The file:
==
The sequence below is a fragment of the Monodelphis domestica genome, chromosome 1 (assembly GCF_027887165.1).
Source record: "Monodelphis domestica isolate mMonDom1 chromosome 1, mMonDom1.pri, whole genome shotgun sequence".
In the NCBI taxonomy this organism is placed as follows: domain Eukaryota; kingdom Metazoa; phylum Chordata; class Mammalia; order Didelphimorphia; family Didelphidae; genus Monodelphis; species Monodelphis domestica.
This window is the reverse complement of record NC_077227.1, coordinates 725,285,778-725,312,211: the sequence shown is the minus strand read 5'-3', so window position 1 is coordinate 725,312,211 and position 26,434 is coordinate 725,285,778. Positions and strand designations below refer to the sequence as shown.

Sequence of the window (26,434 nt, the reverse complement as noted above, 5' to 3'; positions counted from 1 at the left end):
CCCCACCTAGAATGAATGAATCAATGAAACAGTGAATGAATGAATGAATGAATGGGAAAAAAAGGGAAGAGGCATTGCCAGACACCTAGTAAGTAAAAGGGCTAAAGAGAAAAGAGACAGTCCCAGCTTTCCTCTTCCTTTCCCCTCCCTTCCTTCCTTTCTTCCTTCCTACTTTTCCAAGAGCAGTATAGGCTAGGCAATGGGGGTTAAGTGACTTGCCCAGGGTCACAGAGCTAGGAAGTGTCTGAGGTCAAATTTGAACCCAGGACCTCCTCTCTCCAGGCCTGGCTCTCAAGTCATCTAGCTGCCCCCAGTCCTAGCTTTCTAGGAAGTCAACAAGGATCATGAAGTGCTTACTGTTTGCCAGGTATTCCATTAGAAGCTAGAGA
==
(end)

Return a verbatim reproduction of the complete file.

The sequence below is a fragment of the Monodelphis domestica genome, chromosome 1 (assembly GCF_027887165.1).
Source record: "Monodelphis domestica isolate mMonDom1 chromosome 1, mMonDom1.pri, whole genome shotgun sequence".
In the NCBI taxonomy this organism is placed as follows: domain Eukaryota; kingdom Metazoa; phylum Chordata; class Mammalia; order Didelphimorphia; family Didelphidae; genus Monodelphis; species Monodelphis domestica.
This window is the reverse complement of record NC_077227.1, coordinates 725,285,778-725,312,211: the sequence shown is the minus strand read 5'-3', so window position 1 is coordinate 725,312,211 and position 26,434 is coordinate 725,285,778. Positions and strand designations below refer to the sequence as shown.

Sequence of the window (26,434 nt, the reverse complement as noted above, 5' to 3'; positions counted from 1 at the left end):
CCCCACCTAGAATGAATGAATCAATGAAACAGTGAATGAATGAATGAATGAATGGGAAAAAAAGGGAAGAGGCATTGCCAGACACCTAGTAAGTAAAAGGGCTAAAGAGAAAAGAGACAGTCCCAGCTTTCCTCTTCCTTTCCCCTCCCTTCCTTCCTTTCTTCCTTCCTACTTTTCCAAGAGCAGTATAGGCTAGGCAATGGGGGTTAAGTGACTTGCCCAGGGTCACAGAGCTAGGAAGTGTCTGAGGTCAAATTTGAACCCAGGACCTCCTCTCTCCAGGCCTGGCTCTCAAGTCATCTAGCTGCCCCCAGTCCTAGCTTTCTAGGAAGTCAACAAGGATCATGAAGTGCTTACTGTTTGCCAGGTATTCCATTAGAAGCTAGAGA